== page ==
She looked into his eyes for a long while.  He could not decide the color of hers.  They shone like the tops of lakes on days when the sun hasn’t broke through, but it might just.  Her gaze was a moving storm.   Finally, she released his wrist and he took his hand back.  He’d not got to comfort her, after all.

In the next moment, she was gone.  The clearing seemed to be growing smaller around him.  When he looked at his feet, the wild onion had become pine needles.  Soon, the forest was overhead again and the sky had changed to a deep, smoky violet.  It wasn’t the real color of a night sky, but the color of night skies in children’s books.  No, more than that, he decided; it was the exact color of a sky they had painted.

____________

His mother had agreed to help with the Christmas pageant at church.  She felt that it was her turn and perhaps she wanted a little something to help fill the long autumn nights.  She corralled each of them into the station wagon, Tuesday and Thursday nights for weeks, stopping along the way to pick up the Clatterbuck girl and then, a little farther on, the Willard twins.  The other kids lived close enough to the church to walk.  They were always there on the porch waiting when they pulled up in front, because his mother had never been on time to anything.   When she got the heavy paneled door unlocked, she’d reach along the inside wall for the switch to the vestibule.  Then one of the older boys would feel his way half way down the basement steps to flip the breakers for the knave.  It had been wired late and funny.

When the lights came up, the red plush cushions on the pews jumped out first, then the dark green carpet running up the twin aisles. The alter looked bare without the Sunday flowers.  The big room was cold at first, but the huge old oil furnace would quickly warm the place.  Coats and hats went into a graceless pile on a pew at the back.

His mother got them started on lines and in a half hour, another woman came to help out.  She brought a few kids with her, too, and she played the piano in the choir loft and helped with the singing bits.  His mother was in over her head, her slightly stunned face confessed, but she laughed a lot as she tried her best.  That was all she could do.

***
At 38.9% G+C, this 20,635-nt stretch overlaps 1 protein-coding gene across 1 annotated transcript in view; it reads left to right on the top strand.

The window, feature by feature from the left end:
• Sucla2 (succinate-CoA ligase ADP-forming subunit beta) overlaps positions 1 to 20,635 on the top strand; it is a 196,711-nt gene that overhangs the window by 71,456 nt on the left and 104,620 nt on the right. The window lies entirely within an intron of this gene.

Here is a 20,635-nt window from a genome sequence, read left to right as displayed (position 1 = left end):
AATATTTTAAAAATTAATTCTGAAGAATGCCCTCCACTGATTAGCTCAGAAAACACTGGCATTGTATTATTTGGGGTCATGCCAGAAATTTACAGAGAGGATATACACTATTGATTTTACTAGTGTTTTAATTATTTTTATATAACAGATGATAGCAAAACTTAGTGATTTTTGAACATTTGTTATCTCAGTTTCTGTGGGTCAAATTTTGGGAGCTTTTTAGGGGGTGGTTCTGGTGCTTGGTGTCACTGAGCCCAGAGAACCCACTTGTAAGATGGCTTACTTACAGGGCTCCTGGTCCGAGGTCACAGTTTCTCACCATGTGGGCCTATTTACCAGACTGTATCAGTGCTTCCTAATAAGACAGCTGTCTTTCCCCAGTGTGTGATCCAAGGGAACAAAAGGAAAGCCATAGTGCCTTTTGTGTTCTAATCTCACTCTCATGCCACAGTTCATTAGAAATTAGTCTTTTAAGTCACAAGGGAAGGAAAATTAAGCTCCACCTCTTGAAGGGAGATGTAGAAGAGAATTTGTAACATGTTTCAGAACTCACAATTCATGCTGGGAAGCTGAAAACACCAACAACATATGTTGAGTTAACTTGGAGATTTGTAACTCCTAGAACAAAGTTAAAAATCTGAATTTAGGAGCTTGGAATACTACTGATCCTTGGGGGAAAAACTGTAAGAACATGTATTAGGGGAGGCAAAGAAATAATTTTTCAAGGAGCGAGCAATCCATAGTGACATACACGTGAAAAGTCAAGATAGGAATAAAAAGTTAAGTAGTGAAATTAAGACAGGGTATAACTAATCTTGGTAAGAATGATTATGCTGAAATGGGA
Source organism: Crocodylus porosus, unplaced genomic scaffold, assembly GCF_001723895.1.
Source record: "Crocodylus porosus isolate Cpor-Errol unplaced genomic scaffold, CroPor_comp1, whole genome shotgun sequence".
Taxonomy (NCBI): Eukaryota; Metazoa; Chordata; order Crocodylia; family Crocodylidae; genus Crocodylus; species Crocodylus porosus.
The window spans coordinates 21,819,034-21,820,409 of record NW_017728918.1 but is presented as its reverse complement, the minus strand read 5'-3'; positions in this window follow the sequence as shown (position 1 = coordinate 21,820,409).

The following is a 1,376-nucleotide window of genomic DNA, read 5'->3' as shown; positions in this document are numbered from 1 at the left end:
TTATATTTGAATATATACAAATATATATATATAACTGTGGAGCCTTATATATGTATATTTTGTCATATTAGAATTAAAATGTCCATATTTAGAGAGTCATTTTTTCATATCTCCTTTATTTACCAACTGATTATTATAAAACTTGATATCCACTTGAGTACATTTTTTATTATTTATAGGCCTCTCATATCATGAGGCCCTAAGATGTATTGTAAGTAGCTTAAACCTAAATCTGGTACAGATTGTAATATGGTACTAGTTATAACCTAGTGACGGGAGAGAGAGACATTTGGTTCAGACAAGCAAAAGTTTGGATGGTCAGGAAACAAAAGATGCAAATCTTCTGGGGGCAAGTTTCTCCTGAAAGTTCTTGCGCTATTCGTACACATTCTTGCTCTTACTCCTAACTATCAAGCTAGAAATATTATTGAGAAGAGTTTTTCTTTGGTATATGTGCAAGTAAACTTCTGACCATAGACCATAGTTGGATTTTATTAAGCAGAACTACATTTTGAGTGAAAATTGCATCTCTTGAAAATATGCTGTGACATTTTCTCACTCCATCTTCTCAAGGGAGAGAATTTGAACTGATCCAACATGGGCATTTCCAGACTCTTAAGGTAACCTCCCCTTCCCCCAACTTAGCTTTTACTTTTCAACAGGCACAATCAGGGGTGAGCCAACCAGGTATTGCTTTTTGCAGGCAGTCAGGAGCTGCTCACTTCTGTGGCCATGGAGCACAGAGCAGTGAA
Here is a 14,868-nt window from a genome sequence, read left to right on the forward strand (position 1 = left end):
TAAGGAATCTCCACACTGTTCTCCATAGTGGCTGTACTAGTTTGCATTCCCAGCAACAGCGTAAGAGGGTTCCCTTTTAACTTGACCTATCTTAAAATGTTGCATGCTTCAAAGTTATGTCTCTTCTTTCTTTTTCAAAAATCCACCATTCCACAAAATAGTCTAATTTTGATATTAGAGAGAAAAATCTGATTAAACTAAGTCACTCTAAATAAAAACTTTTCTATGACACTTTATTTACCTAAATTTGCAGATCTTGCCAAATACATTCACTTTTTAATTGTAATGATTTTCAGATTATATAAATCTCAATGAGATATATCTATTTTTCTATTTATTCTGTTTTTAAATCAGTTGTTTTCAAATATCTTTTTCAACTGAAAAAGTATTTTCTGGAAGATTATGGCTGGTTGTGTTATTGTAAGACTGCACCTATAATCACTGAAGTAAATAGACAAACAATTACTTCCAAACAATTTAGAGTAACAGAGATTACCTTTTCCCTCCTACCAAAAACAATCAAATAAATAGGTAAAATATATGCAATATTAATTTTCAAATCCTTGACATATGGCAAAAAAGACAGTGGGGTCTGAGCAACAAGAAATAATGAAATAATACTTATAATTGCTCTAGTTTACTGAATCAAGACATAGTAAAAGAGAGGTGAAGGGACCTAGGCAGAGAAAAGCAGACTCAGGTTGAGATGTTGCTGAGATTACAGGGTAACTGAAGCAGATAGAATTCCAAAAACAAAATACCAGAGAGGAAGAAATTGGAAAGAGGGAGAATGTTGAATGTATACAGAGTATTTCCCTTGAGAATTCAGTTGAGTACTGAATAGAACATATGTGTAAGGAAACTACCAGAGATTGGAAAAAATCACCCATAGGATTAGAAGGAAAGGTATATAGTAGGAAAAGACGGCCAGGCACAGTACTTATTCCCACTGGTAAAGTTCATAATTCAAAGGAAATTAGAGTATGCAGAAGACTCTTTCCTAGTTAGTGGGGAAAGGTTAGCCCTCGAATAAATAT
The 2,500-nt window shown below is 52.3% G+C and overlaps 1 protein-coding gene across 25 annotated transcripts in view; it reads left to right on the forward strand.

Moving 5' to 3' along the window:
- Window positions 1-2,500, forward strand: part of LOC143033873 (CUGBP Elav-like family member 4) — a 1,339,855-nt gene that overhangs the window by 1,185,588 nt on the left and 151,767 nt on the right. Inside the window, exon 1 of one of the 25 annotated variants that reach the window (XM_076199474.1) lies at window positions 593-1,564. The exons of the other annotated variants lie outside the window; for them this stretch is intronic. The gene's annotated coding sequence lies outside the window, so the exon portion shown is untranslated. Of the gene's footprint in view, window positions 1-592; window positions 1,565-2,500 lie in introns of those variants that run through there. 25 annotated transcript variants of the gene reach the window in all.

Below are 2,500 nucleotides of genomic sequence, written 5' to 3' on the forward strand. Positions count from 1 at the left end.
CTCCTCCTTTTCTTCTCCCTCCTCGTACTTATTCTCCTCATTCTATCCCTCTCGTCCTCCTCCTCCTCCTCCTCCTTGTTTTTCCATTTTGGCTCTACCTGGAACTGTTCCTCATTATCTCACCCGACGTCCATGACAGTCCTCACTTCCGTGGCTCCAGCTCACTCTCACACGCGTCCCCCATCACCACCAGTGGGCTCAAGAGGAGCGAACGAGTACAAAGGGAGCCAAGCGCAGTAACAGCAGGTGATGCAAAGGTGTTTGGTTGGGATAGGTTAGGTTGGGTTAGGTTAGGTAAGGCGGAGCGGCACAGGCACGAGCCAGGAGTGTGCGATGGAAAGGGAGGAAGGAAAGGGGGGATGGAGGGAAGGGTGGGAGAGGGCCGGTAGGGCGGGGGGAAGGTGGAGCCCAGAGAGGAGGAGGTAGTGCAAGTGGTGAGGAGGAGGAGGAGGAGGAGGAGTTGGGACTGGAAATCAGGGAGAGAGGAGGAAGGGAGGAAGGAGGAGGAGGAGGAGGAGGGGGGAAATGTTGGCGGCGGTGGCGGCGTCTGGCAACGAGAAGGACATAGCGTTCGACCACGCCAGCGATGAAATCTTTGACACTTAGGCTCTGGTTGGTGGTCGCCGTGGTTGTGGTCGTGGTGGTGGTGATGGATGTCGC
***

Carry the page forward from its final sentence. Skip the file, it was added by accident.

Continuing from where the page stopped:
Close to the pageant, she had one of her breakdowns at home.  It was on the carport, while she tried to finish the backdrop to the nativity scene.  It was hard to paint the skies over Bethlehem with the wind kicking at the corners of the cloth.  The coffee tins she tried using weren’t heavy enough.  She tried prying up some stones from the garden.  By the time she spilled the paint, she was a nervous wreck.

“Goddam it!” she yelled. “It’s tomorrow.  Can’t the world give me a fucking break?”

He watched her for a moment through the screen door and waited for the nervous giggles that her breakdowns always caused.  This time they didn’t come, which was a blessing.  They always infuriated her, even though she knew it was involuntary. He pushed open the door and came to crouch beside her.

“I’ll help, Mommy,” he said.

“It’s too purple anyway,” she said.  Her face looked older than it needed to look under the yellowy overhead light.  The doubt and the anger and the suffering in her eyes was something he couldn’t quite understand.  They would get the skies over Bethlehem painted in time.  But her misery would vanish and come again and again. It was the way of things.  He felt the feelings with her and for her, even when they made no sense.

He took up the brush and began to smear the spill back and forth, filling in more and more of the white canvas.  Because there was so much, it spread far and quickly.  She sat beside him, her face in her hands, but her frown beginning to fade.  After a moment, she found another brush in her caddy and she crawled to the other side of the cloth.

“Just pour some on,” he advised. “It works good that way.”

Soon they met in the middle of a vast, plummy sky and laughing, they held up palms of the exact same shade.

“We should have started here and worked out,” she said ruefully.  But the crisis had passed again.

Fireflies

Story Grinder

Well, it would never do that he’d missed the train. She wouldn’t understand at all. Mariam was not the understanding kind. Particularly if she were inconvenienced. He sat on a bench on the platform for a long while, feeling the weight of her impending criticism descend upon him. It was so familiar, the sense of letting her down and being schooled about it, that it was almost as if he were already there with her.  Their humid little kitchen would smell of Dawn and pork chop grease, her back would be to him as she washed the dishes at nearly the speed of light.

Mariam was quick at everything she did, but when she was angry, another kind of fuel kicked in to keep her jets lit high. He could gauge her irritation by the time it took her to fold laundry or sort the bills and pay them.

The…

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The New Paris

Story Grinder

The night the bird visited them, they were eating a late supper on the balcony that overlooked the boulevard.  The scene below was idyllic: a handsome avenue, wide in the way of the new city.  The houses were tall and impressive; the lamps made the leaves on the young trees shimmer.

The husband glanced out over the darkening skyline and said, “The ghettos are all but vanished.”

His wife swallowed a grape that turned sour as she ate it.  Washing her mouth with wine, she said, “No, they have only pushed the ghetto to other places.  It is like grass that sends shoots under the soil.  The gardeners rip it up in bits, but the runners are always slinking out into the dark, slipping along, over and under the worms.”

He frowned. “Poverty isn’t a weed, determined to survive.”

It brought her up and they were silent for a moment. …